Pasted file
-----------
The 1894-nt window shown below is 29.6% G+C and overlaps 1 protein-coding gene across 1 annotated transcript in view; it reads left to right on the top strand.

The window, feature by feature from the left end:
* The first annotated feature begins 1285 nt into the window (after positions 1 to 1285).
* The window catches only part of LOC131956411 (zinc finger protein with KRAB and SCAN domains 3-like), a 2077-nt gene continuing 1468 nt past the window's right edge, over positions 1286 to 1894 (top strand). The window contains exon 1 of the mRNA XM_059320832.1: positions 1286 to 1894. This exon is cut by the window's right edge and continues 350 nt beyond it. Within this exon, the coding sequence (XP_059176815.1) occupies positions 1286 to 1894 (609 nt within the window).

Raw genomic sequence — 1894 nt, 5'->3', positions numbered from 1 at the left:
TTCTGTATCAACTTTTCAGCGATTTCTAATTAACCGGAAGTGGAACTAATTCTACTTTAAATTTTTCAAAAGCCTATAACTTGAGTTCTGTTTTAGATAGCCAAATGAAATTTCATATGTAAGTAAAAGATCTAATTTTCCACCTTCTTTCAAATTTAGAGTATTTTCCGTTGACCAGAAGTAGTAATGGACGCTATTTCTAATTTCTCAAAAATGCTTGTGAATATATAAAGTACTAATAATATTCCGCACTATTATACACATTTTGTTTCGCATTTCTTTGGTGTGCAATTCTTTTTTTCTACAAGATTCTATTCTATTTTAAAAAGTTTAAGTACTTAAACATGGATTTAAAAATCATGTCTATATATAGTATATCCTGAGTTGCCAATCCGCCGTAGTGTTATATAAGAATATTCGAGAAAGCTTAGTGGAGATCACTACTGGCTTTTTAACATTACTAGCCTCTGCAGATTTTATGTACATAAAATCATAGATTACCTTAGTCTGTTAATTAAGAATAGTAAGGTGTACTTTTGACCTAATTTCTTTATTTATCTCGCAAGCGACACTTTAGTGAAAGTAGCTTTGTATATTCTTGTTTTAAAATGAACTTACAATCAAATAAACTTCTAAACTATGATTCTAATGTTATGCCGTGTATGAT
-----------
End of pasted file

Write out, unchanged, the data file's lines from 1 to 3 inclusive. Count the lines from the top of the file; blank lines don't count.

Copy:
The 1894-nt window shown below is 29.6% G+C and overlaps 1 protein-coding gene across 1 annotated transcript in view; it reads left to right on the top strand.

The window, feature by feature from the left end:
* The first annotated feature begins 1285 nt into the window (after positions 1 to 1285).